Women of Bio21 - Ineke Muir

Women of Bio21 'Mini Profiles': Dr Ineke Muir, CSL Research, Vascular Biophysics

Tell us about your research:

I lead a team that is interested in the effects of flow and surface interactions on CSL’s pre-clinical therapeutics and use microfluidics with physiologically relevant surface coatings to investigate these effects on vascular and haematological processes.  To support these experiments, we use multi-phase computational fluid dynamics to model the results. By coupling the data generated by both the experiments and the simulations we can create a more detailed picture which increases understanding to a far greater extent than by either method on its own.

What did you want to be growing up?

Without a clear idea of what I wanted to be, I followed my interest in science and found I had a passion for problem-solving, and a curiosity to discover how things worked.  This led me to study physical chemistry and everything else just evolved from that.

A key challenge you’ve faced?

As a child we moved around a lot and although I was born in Australia, I spent most of my school years in Europe and Asia.  Each move to a new country and a new school was difficult but has hopefully made me more resilient and open to challenges. It also taught me the value of friendship and the importance of belonging to a community.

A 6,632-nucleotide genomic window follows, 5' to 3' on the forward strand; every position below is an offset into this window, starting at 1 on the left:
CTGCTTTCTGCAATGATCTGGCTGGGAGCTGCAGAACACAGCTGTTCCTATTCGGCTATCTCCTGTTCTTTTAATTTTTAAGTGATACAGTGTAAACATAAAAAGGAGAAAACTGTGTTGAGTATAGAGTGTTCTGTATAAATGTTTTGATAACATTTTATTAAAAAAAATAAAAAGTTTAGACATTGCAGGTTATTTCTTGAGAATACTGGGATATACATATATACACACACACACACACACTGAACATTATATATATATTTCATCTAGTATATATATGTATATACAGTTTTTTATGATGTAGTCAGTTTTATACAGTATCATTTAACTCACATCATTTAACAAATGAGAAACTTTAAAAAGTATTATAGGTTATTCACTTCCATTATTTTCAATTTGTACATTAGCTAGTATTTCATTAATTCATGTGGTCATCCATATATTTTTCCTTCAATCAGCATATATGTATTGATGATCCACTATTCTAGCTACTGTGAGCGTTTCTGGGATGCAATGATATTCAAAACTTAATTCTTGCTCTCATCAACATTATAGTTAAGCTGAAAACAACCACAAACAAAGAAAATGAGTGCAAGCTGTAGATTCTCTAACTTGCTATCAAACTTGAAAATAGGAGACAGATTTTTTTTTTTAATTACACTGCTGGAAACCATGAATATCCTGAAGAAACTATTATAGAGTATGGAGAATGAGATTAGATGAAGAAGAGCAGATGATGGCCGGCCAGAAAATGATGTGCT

What achievement are you most proud of?

I am part of a multi-disciplinary collaboration between diverse areas including chemical engineering, physical chemistry and haematology and I’m proud of my ability to successfully facilitate the complex and complementary interactions in our team.  When we all combine our expertise and contribute ideas to progress our common goal, we have the power to advance science and be part of exciting cutting-edge research.

What do you hope for women in STEM?

I hope that in the not too distant future we no longer need to use the distinction of “women” in STEM and instead we consider “people” in STEM.  Inequity based solely on a person’s gender is not conducive to a happy and healthy community, nor good science!

Who inspires you most?

Many people inspire me, and the list is often changing.  Currently I am most inspired by people who care enough about the effect they are having on our environment to make sacrifices to their lifestyle to minimise climate change, pollution and the loss of biodiversity.  I find the level of general apathy by so many of our politicians on this topic very dispiriting, particularly when there are so many creative solutions that are ignored or dismissed.

What is your passion/hobby/interest outside of work?

I enjoy exploring the many fabulous Victorian rail trails by bicycle, cooking for friends and family, and occasionally disappearing to a quiet place with a good book.